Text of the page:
Glutamic Acid and Aspartic Acid

These two excitatory amino acids (EAAs) are widely distributed throughout the mammalian CNS. Their administration leads to rapid depolarization of neurons and an increase in firing rate. There are two distinct classes of EAA receptors: ionotropic receptors and metabotropic receptors. The ionotropic receptors directly gate ion channels, while the metabotropic receptors are coupled to intracellular G proteins. Receptors are named according to their sensitivity to the action of selective agonists (Table 24.1). The best-characterized receptor is known as the NMDA (N-methyl-d-aspartate) receptor, which directly gates a Mg++ cation channel that is also permeable to Ca++ and Na+. Compounds that block the NMDA receptor complex may attenuate the neuronal damage following anoxia, such as occurs during a stroke; much of the neuronal damage associated with strokes may be related to the release of glutamic acid, aspartic acid, or both. Similarly, neuronal damage may occur as a result of seizures, and this also may be related to excessive EAA release. Antagonists of the NMDA receptor complex are being studied for possible uses in strokes and other types of hypoxia.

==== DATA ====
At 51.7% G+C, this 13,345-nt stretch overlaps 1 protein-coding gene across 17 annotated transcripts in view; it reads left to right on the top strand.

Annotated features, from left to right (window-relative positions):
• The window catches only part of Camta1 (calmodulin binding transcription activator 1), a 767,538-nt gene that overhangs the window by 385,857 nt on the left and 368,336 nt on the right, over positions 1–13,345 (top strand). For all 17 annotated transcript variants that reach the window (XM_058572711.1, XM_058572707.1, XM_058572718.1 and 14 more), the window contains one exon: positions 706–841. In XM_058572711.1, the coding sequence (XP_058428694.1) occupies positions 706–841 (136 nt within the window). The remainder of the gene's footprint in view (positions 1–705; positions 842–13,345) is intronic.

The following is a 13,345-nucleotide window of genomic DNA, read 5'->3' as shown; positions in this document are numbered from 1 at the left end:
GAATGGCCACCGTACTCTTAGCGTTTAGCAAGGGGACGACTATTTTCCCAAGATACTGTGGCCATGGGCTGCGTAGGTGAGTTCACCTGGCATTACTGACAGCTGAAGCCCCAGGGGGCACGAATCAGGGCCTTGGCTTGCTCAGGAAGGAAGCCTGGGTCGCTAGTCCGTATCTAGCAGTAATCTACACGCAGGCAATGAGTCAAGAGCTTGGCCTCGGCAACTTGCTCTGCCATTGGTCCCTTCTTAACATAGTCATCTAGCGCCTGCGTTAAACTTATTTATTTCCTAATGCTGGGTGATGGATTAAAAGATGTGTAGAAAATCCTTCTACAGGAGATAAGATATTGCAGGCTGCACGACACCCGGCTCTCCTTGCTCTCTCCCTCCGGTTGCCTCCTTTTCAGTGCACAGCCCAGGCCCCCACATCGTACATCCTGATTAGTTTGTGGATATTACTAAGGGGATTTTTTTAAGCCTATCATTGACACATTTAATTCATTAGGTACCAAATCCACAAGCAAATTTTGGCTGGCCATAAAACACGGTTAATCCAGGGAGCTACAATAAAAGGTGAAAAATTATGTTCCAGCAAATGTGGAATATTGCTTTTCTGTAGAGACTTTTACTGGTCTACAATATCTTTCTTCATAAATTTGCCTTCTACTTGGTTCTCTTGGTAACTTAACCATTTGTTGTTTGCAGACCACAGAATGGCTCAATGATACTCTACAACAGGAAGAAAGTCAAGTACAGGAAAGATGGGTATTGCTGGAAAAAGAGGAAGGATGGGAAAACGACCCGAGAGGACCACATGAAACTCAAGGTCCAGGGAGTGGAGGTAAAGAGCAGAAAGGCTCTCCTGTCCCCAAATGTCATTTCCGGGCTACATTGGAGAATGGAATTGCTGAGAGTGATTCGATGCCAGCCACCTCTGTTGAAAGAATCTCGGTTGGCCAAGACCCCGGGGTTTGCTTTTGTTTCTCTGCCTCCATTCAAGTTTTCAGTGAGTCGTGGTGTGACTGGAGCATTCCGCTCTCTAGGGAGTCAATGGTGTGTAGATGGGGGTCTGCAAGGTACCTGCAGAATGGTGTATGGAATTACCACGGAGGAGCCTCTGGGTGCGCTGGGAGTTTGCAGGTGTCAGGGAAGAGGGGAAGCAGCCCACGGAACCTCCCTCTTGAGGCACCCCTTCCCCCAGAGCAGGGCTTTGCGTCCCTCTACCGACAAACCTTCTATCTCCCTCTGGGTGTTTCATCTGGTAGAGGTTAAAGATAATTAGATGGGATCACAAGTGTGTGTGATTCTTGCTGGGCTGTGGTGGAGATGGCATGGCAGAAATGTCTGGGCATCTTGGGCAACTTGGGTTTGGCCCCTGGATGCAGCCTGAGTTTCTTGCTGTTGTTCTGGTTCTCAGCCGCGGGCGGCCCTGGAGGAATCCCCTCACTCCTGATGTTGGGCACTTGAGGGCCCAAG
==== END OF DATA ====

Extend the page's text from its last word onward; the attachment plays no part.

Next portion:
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Blood Pressure Health

Blood Pressure Health

Your heart pumps blood throughout your body using a network of tubing called arteries and capillaries which return the blood back to your heart via your veins. Blood pressure is the force of the blood pushing against the walls of your arteries as your heart beats.Learn more...

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